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Declan Bogue: Erne upset a tonic for Ulster

By Declan Bogue

A confession. No matter what pre-Championship press event you go to, you park the saloon up on a kerb, your mind already well stocked with preconceptions and opinions about the team you are going to interview.

You do have the right to be mistaken of course, but you arrive with your mind set that those you are about to speak to are in imminent danger of being knocked out of the provincial or All-Ireland Championship, or if they have bigger days ahead.

You just know. Can't help it.

It's partly down to the Malcolm Gladwell theory of 'thin-slicing'. We take a tiny fragment of what we see in people, situations, teams even, and build our theories around them. If we were less pretentiously inclined, first impressions count.

So when you arrive at a Fermanagh training ground, in the dreamy townland of Lissan with views all the way down Lough Erne to Belleek, you see the young men in their prime condition, the snazzy training tops, good weather, fleet of fresh footballs, everything designed to facilitate elite performance and you just think… 'Nah.'

Right before you take your seat, a win over Monaghan in the preliminary round seems highly unlikely.

During the league, the Ernemen went off like a train in beating Down by 16 points. They slipped up against Galway in Brewster Park and, try as they might, they just shipped an enormous amount of goals. Two of them - criminally soft they were too - bookended their final league game against Derry. Keep one of them out and you sense the levels of optimism would have been much higher for staying in Division Two rather than dropping back into the third tier.

In these situations, you gather your information, get all the spicy quotes you can, ask the subject to reveal something of themselves for the readers. But you are only pussyfooting around until you drop the big bomb.

Have you any chance?

Erne captain Eoin Donnelly cited the time he played on a Fermanagh under-21 team that beat Monaghan, saying he can draw on it.

But for Pete McGrath, for the first time since he took over this group of players, he goes into the first Ulster Championship match as an underdog. How does he deal with that?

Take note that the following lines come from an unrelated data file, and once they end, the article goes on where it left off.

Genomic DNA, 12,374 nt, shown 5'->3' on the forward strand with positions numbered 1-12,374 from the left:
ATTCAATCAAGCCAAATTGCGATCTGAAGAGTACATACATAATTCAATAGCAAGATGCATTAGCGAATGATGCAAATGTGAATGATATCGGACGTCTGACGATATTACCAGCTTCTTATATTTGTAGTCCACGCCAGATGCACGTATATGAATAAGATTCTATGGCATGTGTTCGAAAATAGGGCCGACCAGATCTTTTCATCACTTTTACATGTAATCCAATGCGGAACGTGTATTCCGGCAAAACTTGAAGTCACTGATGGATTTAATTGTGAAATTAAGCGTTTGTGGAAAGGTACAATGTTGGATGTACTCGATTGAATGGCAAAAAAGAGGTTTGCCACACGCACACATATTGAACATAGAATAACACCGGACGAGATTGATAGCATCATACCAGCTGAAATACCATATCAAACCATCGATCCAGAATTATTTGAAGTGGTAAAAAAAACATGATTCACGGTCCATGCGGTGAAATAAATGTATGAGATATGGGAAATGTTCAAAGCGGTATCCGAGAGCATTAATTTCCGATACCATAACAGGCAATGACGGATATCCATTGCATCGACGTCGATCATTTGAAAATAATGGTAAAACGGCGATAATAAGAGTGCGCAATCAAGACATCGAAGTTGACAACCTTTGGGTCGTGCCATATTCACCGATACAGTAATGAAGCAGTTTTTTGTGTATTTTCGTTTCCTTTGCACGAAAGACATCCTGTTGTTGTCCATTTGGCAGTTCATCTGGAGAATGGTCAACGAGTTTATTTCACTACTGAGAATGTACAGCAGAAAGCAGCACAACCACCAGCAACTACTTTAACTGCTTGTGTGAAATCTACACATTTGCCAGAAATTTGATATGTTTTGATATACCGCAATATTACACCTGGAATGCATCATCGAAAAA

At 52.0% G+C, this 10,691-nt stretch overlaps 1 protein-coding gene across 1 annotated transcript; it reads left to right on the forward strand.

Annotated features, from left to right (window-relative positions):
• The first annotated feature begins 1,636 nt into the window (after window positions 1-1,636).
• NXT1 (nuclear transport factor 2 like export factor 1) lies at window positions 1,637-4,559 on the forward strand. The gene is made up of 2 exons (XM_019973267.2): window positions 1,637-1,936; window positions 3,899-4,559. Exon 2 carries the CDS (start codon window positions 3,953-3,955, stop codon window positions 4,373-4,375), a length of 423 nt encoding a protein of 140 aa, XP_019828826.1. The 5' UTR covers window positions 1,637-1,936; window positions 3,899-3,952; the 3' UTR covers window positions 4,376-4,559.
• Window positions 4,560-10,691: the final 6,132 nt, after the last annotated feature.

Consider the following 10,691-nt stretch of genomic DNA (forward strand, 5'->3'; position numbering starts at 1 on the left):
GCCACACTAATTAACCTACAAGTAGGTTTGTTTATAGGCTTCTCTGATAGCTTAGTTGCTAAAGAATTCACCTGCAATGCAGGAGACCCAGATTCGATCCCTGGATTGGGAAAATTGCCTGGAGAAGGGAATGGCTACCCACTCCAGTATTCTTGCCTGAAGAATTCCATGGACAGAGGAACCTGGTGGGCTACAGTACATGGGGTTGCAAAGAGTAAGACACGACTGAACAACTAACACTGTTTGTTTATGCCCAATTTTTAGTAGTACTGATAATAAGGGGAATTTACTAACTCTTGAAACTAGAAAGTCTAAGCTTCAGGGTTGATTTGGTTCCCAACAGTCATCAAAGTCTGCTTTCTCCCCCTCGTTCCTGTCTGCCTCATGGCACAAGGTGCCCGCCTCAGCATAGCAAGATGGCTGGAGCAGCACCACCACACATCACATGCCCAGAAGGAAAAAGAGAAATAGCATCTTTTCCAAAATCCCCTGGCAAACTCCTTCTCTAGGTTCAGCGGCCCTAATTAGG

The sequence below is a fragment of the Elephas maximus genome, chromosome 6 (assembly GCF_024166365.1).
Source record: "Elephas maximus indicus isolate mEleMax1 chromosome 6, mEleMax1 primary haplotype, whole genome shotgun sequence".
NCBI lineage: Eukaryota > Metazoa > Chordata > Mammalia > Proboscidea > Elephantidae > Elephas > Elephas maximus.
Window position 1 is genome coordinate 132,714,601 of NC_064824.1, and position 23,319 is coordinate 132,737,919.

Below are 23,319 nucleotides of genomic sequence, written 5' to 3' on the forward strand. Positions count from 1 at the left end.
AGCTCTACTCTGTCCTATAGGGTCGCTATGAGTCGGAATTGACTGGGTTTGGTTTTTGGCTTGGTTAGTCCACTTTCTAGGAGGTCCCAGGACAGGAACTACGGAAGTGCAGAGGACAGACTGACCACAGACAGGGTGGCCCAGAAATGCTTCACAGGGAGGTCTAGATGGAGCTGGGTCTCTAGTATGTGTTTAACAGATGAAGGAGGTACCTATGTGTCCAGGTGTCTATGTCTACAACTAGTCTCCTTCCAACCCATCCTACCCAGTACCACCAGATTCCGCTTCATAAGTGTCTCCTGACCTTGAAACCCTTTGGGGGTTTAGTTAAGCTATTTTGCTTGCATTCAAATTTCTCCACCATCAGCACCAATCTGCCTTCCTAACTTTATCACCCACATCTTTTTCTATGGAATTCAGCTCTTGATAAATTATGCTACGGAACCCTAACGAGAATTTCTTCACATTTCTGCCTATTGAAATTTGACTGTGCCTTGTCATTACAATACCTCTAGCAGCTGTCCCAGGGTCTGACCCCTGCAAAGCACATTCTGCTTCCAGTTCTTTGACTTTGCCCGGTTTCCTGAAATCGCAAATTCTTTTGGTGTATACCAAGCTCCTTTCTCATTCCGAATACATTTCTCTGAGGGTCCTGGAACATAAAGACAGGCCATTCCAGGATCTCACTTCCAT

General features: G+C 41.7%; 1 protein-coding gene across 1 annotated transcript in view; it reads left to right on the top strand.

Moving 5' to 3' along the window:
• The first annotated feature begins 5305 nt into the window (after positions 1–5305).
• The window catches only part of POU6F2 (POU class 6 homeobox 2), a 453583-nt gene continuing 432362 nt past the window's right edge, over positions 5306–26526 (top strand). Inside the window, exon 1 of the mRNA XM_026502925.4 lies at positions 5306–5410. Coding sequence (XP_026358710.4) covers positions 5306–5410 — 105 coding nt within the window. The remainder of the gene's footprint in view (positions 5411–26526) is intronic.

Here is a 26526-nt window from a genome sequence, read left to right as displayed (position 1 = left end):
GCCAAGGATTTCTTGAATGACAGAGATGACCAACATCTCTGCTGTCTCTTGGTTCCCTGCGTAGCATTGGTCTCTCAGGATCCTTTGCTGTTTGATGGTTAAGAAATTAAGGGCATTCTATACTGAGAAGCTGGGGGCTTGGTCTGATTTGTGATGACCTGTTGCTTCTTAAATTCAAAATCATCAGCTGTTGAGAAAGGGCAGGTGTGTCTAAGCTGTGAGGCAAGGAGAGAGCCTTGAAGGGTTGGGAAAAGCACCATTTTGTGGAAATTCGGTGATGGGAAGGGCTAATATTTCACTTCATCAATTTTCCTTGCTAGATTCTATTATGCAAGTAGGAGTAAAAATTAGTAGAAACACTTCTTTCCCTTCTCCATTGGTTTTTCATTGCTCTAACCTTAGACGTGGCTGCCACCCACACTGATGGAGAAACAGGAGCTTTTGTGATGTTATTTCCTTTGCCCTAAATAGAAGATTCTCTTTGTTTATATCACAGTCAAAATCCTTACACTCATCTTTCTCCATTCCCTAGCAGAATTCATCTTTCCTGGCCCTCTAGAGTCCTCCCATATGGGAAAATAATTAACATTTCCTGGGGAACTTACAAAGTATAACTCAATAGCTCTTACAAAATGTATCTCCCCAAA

"I think team management has to lead, to guide. To shine a light into dark places," he began reasoning.

"But at the end of the day a lot of that is down to players' individual belief in themselves as county players, as individuals and as a group collectively."

He continued: "I have no doubt about the potential within this group, no doubt about the character, the ability. We have got some really top class footballers. And the players will know that since we convened in November last year a lot of hard work has been done, very, very good quality work.

"We went through a very tough league campaign, very hard on the last day. But what doesn't kill you makes you more resilient.

"Championship football, in Ulster, is a tough business. It's a tough, unforgiving business no matter who you are playing and if you don't have a tough, unforgiving mentality then you are in the wrong place, at the wrong time."

While it is true Fermanagh have suffered serious turnover of players in McGrath's time, you cannot rule out the old master working the oracle again and turning the tables on Monaghan, priced at 1/6 to win this tie on Saturday week. His rhetoric has always been convincing to journalists so we often find ourselves wondering how it would be to be led into battle by him.

No doubt Fermanagh's Sports Psychologist Richard Shanahan will have earned his expenses ever since that disastrous day in Brewster Park against Derry. But another remark from Paul McCusker, who maintains it amazes him how rapidly he can flush a defeat out of the system with just a game back with his club, also is worth considering.

For the first time ever, the Ulster Championship begins with an opening weekend double header, Fermanagh face Monaghan and Donegal are expected to cruise home against Antrim in Ballybofey.

An upset could ignite the Championship. Ulster football could do with it for sure, but Gaelic football needs it generally.

Belfast Telegraph


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